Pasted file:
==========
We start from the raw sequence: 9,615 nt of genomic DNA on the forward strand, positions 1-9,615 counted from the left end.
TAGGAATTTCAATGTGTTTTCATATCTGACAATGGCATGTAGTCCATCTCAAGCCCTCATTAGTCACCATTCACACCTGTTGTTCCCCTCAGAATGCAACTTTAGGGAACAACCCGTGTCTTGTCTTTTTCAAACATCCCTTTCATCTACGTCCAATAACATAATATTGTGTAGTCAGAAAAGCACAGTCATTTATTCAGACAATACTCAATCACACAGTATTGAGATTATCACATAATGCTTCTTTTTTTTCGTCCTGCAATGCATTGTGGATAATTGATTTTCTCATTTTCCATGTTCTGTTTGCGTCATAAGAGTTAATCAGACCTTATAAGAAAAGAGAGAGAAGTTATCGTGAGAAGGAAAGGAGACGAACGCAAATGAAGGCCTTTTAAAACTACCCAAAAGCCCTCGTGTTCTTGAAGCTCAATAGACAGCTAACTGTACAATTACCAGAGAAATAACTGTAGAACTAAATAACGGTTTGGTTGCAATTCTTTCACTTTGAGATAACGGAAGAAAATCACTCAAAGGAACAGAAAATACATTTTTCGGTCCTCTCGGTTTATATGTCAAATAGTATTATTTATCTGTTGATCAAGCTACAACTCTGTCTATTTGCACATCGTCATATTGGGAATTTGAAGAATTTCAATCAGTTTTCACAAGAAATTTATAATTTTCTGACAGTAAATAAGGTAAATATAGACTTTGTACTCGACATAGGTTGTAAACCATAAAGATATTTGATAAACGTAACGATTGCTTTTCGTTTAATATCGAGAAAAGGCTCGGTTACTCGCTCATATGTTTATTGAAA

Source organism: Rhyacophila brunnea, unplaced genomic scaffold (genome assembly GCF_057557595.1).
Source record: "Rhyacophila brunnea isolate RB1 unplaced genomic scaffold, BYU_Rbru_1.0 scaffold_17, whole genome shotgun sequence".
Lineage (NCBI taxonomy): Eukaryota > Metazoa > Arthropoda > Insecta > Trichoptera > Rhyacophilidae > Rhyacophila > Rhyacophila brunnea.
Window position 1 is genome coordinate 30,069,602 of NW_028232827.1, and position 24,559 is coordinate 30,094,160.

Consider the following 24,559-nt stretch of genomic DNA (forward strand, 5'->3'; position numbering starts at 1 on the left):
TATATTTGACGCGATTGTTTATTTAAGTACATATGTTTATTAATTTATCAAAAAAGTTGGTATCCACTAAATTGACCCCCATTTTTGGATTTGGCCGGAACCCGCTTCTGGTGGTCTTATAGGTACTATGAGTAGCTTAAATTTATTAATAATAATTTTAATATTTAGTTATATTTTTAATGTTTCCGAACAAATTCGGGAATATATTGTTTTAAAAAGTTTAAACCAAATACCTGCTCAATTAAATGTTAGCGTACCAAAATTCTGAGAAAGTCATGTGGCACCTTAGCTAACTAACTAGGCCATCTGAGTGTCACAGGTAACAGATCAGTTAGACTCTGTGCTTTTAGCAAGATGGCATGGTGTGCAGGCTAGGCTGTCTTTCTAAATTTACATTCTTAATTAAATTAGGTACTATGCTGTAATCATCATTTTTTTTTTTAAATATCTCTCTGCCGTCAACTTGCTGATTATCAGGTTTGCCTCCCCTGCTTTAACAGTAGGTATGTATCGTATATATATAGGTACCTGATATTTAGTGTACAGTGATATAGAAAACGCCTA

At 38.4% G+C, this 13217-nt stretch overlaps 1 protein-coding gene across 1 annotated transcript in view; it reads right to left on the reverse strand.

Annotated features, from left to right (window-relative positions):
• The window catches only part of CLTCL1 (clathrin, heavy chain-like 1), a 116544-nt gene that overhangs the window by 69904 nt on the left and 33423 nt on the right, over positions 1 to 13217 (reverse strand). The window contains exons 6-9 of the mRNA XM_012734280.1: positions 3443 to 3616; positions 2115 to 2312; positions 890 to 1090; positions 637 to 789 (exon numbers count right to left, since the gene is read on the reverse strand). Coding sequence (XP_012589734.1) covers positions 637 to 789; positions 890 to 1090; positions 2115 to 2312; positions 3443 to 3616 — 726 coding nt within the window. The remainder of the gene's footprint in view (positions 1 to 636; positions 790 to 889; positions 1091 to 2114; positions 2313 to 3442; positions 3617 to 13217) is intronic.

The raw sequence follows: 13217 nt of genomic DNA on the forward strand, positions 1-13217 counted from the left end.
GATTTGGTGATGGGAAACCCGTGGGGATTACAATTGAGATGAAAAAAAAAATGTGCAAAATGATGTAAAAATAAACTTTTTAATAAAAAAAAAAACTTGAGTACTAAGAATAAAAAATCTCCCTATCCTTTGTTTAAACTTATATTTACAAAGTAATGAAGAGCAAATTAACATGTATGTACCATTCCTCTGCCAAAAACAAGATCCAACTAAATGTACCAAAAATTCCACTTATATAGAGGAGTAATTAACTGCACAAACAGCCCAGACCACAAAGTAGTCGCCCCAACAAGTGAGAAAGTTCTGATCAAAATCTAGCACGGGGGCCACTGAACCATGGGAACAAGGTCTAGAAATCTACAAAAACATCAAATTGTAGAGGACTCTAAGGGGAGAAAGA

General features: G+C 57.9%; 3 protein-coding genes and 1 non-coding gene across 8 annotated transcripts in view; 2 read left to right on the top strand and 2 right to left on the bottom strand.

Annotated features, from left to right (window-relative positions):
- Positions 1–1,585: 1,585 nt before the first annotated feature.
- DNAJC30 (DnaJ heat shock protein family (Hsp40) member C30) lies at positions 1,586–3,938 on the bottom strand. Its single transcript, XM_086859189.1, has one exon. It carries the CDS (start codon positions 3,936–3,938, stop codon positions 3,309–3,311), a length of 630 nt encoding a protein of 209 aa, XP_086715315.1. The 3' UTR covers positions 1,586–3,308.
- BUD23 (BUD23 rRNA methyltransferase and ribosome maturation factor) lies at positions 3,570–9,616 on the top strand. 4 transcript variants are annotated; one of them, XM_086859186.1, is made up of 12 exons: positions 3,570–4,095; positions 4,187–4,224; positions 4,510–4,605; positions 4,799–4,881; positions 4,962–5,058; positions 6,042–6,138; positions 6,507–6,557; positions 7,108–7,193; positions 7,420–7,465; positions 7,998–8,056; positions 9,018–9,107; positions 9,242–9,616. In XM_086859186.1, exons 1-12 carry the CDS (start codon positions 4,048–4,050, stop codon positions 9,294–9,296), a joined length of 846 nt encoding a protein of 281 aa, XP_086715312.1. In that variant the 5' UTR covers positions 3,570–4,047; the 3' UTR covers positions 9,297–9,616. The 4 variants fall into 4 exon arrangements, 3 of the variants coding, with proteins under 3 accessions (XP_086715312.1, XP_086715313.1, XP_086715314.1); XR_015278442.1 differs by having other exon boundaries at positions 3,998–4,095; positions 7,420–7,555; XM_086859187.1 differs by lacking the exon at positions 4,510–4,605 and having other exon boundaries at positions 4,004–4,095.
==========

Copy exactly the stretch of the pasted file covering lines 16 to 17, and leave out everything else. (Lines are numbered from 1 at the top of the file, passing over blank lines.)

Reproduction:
- Positions 1–1,585: 1,585 nt before the first annotated feature.
- DNAJC30 (DnaJ heat shock protein family (Hsp40) member C30) lies at positions 1,586–3,938 on the bottom strand. Its single transcript, XM_086859189.1, has one exon. It carries the CDS (start codon positions 3,936–3,938, stop codon positions 3,309–3,311), a length of 630 nt encoding a protein of 209 aa, XP_086715315.1. The 3' UTR covers positions 1,586–3,308.